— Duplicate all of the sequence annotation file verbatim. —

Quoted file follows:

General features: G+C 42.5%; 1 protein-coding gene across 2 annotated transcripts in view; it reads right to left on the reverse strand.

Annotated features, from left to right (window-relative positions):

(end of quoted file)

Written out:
General features: G+C 42.5%; 1 protein-coding gene across 2 annotated transcripts in view; it reads right to left on the reverse strand.

Annotated features, from left to right (window-relative positions):